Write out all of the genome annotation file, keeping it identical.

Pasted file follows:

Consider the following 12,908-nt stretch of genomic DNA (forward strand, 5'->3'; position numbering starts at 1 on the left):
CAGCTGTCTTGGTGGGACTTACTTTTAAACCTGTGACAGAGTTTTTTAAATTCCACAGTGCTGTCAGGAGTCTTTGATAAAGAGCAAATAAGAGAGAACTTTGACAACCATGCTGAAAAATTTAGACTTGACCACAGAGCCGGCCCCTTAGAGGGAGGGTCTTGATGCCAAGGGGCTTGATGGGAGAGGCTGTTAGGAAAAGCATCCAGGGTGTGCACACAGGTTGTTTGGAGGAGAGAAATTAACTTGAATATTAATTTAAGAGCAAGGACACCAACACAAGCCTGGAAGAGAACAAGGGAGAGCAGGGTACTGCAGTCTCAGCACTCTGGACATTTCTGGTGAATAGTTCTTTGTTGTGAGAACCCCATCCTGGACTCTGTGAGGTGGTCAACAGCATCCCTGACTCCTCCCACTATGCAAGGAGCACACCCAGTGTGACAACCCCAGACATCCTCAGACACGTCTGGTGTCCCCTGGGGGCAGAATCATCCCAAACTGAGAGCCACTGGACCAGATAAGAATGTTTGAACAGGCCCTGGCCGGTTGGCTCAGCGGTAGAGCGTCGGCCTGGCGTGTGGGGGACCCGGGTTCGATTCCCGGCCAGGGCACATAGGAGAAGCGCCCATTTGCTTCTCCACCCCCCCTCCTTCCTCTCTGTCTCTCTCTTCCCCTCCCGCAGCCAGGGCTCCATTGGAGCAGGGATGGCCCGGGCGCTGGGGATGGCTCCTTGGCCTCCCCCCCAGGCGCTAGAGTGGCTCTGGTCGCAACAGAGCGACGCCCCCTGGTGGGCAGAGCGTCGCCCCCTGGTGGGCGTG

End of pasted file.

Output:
Consider the following 12,908-nt stretch of genomic DNA (forward strand, 5'->3'; position numbering starts at 1 on the left):
CAGCTGTCTTGGTGGGACTTACTTTTAAACCTGTGACAGAGTTTTTTAAATTCCACAGTGCTGTCAGGAGTCTTTGATAAAGAGCAAATAAGAGAGAACTTTGACAACCATGCTGAAAAATTTAGACTTGACCACAGAGCCGGCCCCTTAGAGGGAGGGTCTTGATGCCAAGGGGCTTGATGGGAGAGGCTGTTAGGAAAAGCATCCAGGGTGTGCACACAGGTTGTTTGGAGGAGAGAAATTAACTTGAATATTAATTTAAGAGCAAGGACACCAACACAAGCCTGGAAGAGAACAAGGGAGAGCAGGGTACTGCAGTCTCAGCACTCTGGACATTTCTGGTGAATAGTTCTTTGTTGTGAGAACCCCATCCTGGACTCTGTGAGGTGGTCAACAGCATCCCTGACTCCTCCCACTATGCAAGGAGCACACCCAGTGTGACAACCCCAGACATCCTCAGACACGTCTGGTGTCCCCTGGGGGCAGAATCATCCCAAACTGAGAGCCACTGGACCAGATAAGAATGTTTGAACAGGCCCTGGCCGGTTGGCTCAGCGGTAGAGCGTCGGCCTGGCGTGTGGGGGACCCGGGTTCGATTCCCGGCCAGGGCACATAGGAGAAGCGCCCATTTGCTTCTCCACCCCCCCTCCTTCCTCTCTGTCTCTCTCTTCCCCTCCCGCAGCCAGGGCTCCATTGGAGCAGGGATGGCCCGGGCGCTGGGGATGGCTCCTTGGCCTCCCCCCCAGGCGCTAGAGTGGCTCTGGTCGCAACAGAGCGACGCCCCCTGGTGGGCAGAGCGTCGCCCCCTGGTGGGCGTG